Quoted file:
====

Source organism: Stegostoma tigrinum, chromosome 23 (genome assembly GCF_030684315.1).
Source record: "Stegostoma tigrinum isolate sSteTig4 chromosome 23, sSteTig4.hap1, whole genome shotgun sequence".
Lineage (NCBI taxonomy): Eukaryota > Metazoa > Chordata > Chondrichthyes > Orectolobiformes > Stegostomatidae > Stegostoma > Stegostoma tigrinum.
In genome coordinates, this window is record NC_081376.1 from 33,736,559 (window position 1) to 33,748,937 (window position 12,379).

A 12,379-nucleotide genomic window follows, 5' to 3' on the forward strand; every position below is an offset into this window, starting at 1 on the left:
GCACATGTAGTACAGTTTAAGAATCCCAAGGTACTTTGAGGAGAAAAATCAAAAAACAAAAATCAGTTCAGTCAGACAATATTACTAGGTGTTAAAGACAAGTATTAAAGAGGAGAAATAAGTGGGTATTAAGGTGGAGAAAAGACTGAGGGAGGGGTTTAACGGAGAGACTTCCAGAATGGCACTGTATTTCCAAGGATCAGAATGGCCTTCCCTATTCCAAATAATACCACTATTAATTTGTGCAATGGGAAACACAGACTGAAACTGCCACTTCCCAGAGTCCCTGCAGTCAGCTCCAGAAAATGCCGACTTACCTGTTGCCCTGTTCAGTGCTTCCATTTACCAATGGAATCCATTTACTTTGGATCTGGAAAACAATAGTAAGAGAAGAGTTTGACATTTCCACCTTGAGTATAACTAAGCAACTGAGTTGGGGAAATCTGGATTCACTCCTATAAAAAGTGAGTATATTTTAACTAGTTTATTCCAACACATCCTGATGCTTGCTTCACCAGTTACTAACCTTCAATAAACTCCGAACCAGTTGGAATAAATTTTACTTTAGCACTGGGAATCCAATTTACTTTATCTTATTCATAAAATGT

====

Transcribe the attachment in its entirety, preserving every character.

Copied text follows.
Source organism: Stegostoma tigrinum, chromosome 23 (genome assembly GCF_030684315.1).
Source record: "Stegostoma tigrinum isolate sSteTig4 chromosome 23, sSteTig4.hap1, whole genome shotgun sequence".
Lineage (NCBI taxonomy): Eukaryota > Metazoa > Chordata > Chondrichthyes > Orectolobiformes > Stegostomatidae > Stegostoma > Stegostoma tigrinum.
In genome coordinates, this window is record NC_081376.1 from 33,736,559 (window position 1) to 33,748,937 (window position 12,379).

A 12,379-nucleotide genomic window follows, 5' to 3' on the forward strand; every position below is an offset into this window, starting at 1 on the left:
GCACATGTAGTACAGTTTAAGAATCCCAAGGTACTTTGAGGAGAAAAATCAAAAAACAAAAATCAGTTCAGTCAGACAATATTACTAGGTGTTAAAGACAAGTATTAAAGAGGAGAAATAAGTGGGTATTAAGGTGGAGAAAAGACTGAGGGAGGGGTTTAACGGAGAGACTTCCAGAATGGCACTGTATTTCCAAGGATCAGAATGGCCTTCCCTATTCCAAATAATACCACTATTAATTTGTGCAATGGGAAACACAGACTGAAACTGCCACTTCCCAGAGTCCCTGCAGTCAGCTCCAGAAAATGCCGACTTACCTGTTGCCCTGTTCAGTGCTTCCATTTACCAATGGAATCCATTTACTTTGGATCTGGAAAACAATAGTAAGAGAAGAGTTTGACATTTCCACCTTGAGTATAACTAAGCAACTGAGTTGGGGAAATCTGGATTCACTCCTATAAAAAGTGAGTATATTTTAACTAGTTTATTCCAACACATCCTGATGCTTGCTTCACCAGTTACTAACCTTCAATAAACTCCGAACCAGTTGGAATAAATTTTACTTTAGCACTGGGAATCCAATTTACTTTATCTTATTCATAAAATGT